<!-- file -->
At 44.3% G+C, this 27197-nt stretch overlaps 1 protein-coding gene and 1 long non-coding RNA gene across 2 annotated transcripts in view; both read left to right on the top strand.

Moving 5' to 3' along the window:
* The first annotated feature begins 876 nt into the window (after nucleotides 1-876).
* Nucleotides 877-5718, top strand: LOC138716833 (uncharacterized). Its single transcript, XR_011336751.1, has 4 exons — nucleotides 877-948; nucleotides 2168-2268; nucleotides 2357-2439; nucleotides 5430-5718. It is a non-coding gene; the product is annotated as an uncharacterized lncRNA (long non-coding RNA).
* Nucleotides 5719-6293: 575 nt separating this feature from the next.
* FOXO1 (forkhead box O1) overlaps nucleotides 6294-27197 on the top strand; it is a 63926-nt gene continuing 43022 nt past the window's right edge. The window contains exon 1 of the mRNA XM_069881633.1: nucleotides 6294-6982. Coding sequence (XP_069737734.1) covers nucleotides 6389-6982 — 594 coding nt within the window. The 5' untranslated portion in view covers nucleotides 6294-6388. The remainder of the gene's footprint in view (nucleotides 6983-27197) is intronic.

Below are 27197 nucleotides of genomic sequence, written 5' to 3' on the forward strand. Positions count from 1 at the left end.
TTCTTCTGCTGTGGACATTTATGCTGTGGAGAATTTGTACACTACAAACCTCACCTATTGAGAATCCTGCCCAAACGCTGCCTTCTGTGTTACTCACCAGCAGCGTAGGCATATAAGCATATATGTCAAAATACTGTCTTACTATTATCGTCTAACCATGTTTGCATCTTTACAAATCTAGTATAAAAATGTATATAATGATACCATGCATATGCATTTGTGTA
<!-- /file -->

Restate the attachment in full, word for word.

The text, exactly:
At 44.3% G+C, this 27197-nt stretch overlaps 1 protein-coding gene and 1 long non-coding RNA gene across 2 annotated transcripts in view; both read left to right on the top strand.

Moving 5' to 3' along the window:
* The first annotated feature begins 876 nt into the window (after nucleotides 1-876).
* Nucleotides 877-5718, top strand: LOC138716833 (uncharacterized). Its single transcript, XR_011336751.1, has 4 exons — nucleotides 877-948; nucleotides 2168-2268; nucleotides 2357-2439; nucleotides 5430-5718. It is a non-coding gene; the product is annotated as an uncharacterized lncRNA (long non-coding RNA).
* Nucleotides 5719-6293: 575 nt separating this feature from the next.
* FOXO1 (forkhead box O1) overlaps nucleotides 6294-27197 on the top strand; it is a 63926-nt gene continuing 43022 nt past the window's right edge. The window contains exon 1 of the mRNA XM_069881633.1: nucleotides 6294-6982. Coding sequence (XP_069737734.1) covers nucleotides 6389-6982 — 594 coding nt within the window. The 5' untranslated portion in view covers nucleotides 6294-6388. The remainder of the gene's footprint in view (nucleotides 6983-27197) is intronic.

Below are 27197 nucleotides of genomic sequence, written 5' to 3' on the forward strand. Positions count from 1 at the left end.
TTCTTCTGCTGTGGACATTTATGCTGTGGAGAATTTGTACACTACAAACCTCACCTATTGAGAATCCTGCCCAAACGCTGCCTTCTGTGTTACTCACCAGCAGCGTAGGCATATAAGCATATATGTCAAAATACTGTCTTACTATTATCGTCTAACCATGTTTGCATCTTTACAAATCTAGTATAAAAATGTATATAATGATACCATGCATATGCATTTGTGTA